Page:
Cash-Strapped Councils Should Use Competition For Waste Collections – ESA

The Environmental Services Association (ESA) has today (11 September) called for local authorities to use competition to drive value for money for waste collections.

Speaking at RWM – the sector’s annual trade show in Birmingham’s NEC – ESA’s Executive Director, Jacob Hayler, noted that more councils were moving away from competitive tender procedures for their waste collections, either by moving services in-house or by using a “Teckal” exemption from the Public Procurement Directives.

ESA believes that this is taking away the opportunity for those councils to use the market to find the best solutions to fit their local circumstances.

“ESA recognises that many Local Authorities are concerned about locking themselves into inflexible arrangements for up to 10 years for their waste collections.

ESA’s Executive Director, Jacob Hayler said:“It is no surprise that councils across the country are examining all their options during a period of unprecedented financial challenges for the local government sector.

“Local Authorities are under huge pressure to maintain service levels for their residents, raise recycling rates, and above all to save money. ESA agrees that councils are best placed to decide how they want to manage these trade-offs, but we believe that the market is best placed to deliver value for money.

“ESA recognises that many Local Authorities are concerned about locking themselves into inflexible arrangements for up to 10 years for their waste collections. But outsourced collection services can provide any degree of flexibility that councils require, provided that such flexibility is built into the commissioning and procurement of these services up-front.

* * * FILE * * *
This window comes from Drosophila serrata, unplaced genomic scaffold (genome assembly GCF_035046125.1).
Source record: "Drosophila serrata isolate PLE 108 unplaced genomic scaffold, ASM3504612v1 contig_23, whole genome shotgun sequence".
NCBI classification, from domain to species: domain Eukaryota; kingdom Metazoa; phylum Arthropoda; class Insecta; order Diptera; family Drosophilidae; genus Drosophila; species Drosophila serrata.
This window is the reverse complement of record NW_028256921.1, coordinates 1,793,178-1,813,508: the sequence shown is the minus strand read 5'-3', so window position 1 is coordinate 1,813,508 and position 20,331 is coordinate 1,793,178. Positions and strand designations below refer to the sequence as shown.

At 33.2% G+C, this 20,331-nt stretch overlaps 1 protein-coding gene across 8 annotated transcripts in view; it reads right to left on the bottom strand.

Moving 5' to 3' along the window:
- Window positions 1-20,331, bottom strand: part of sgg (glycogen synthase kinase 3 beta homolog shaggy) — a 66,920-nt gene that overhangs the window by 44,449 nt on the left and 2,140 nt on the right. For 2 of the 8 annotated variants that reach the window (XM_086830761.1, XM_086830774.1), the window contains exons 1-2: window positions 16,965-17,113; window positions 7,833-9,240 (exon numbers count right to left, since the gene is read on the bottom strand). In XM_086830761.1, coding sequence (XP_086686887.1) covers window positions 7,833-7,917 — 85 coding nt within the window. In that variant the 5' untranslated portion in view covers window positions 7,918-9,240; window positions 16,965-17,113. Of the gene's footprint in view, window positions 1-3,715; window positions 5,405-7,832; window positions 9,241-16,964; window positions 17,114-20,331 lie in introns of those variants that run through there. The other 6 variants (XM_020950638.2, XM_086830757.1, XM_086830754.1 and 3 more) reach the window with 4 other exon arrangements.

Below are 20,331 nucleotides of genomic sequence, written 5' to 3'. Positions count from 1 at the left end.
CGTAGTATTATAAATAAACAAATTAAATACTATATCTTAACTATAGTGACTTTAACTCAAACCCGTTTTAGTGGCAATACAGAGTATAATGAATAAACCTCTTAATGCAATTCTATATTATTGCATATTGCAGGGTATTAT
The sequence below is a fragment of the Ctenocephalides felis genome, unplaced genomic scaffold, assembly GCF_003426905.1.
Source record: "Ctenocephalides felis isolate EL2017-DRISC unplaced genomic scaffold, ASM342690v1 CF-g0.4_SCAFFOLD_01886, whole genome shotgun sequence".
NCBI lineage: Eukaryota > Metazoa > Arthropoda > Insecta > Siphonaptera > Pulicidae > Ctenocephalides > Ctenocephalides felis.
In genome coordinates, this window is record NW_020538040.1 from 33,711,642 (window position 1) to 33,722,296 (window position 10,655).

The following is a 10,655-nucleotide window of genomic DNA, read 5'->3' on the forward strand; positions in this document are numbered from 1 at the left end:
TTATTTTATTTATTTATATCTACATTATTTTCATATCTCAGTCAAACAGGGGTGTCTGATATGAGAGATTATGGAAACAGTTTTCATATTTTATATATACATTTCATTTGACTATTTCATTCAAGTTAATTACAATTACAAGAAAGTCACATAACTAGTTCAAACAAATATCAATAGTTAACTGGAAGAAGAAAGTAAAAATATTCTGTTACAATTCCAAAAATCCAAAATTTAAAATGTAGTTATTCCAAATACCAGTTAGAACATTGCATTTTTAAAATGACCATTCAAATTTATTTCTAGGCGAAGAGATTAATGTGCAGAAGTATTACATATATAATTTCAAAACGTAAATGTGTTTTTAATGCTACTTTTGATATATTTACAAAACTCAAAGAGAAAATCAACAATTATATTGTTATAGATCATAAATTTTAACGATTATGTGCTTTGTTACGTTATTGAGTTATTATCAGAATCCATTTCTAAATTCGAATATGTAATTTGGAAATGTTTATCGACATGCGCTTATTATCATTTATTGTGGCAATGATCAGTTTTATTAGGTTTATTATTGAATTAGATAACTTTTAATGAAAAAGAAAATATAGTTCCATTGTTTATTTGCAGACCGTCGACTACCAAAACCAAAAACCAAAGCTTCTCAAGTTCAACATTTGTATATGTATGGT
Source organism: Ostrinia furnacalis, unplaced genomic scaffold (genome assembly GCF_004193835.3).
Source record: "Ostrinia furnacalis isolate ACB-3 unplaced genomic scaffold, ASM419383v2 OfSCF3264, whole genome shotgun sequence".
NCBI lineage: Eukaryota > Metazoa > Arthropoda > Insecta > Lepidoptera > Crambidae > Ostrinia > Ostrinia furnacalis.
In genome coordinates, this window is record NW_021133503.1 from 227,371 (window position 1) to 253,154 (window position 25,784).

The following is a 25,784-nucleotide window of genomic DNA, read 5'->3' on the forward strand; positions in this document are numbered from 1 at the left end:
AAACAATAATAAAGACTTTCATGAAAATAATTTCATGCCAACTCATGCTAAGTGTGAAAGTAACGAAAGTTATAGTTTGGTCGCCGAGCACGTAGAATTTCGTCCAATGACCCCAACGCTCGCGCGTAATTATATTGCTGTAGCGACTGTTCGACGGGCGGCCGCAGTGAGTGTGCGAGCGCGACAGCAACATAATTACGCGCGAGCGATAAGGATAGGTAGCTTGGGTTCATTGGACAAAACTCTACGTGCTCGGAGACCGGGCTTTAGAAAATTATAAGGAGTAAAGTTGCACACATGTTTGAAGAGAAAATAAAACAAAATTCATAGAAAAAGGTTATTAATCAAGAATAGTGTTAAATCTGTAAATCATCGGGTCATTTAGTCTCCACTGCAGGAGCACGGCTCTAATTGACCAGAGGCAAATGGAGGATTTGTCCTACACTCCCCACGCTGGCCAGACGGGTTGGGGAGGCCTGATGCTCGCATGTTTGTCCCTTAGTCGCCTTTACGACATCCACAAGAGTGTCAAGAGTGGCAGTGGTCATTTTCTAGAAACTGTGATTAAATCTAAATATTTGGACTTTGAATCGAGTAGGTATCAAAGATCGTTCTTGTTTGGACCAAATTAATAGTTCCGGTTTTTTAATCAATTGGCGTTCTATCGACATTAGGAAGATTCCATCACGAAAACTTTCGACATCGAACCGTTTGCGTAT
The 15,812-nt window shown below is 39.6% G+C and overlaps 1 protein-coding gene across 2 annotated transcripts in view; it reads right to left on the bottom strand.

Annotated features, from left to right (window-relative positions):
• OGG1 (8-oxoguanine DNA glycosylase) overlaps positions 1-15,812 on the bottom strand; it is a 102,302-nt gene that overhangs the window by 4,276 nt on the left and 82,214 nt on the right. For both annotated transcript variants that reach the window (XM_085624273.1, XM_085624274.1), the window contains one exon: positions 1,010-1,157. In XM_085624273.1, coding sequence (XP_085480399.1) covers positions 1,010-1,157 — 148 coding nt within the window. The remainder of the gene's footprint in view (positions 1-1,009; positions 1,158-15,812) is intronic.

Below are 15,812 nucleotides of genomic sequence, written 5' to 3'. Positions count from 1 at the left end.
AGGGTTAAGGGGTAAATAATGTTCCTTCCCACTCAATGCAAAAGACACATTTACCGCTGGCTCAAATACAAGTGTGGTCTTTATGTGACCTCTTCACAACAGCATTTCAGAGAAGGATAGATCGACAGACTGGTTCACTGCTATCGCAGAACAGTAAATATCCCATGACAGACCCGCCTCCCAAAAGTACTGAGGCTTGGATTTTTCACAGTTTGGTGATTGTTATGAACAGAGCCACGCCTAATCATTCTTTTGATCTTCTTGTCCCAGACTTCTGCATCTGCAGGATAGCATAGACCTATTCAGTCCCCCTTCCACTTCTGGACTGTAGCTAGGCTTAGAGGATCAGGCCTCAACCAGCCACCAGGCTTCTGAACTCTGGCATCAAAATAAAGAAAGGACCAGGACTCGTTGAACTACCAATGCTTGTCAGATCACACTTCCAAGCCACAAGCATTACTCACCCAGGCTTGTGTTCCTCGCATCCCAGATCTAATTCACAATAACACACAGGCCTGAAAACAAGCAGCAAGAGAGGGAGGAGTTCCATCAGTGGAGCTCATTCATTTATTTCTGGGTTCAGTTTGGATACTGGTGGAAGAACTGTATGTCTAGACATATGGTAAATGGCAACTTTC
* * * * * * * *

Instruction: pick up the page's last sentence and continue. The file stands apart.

“By transferring risks to the private sector, Local Authorities are able to insulate themselves from unforeseen costs and gain greater certainty over their budgets. The risk for delivering a quality service to cost lies with the contractor and is enforced through its legal obligations under the contract. This provides transparency and accountability in the delivery of the services, and – above all – value for money for local council tax payers.”

An ESA briefing document on this issue can be found here


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  1. This just isn’t true, you only have to look 2 items down the list at the Renewi item to see that! It also takes no account of the hidden costs of procurement – including the significant legal costs of dealing with potential challenges even when your process is sound. If you have a decent in-house service I’d hang on to it!

    • Quite right Graham: unless the contract spec requires the contractor to deliver a ‘whole’ service, you end up with a basic price that bears no relation to the actual costs when ‘extras’ and ‘variations’ are factored in.

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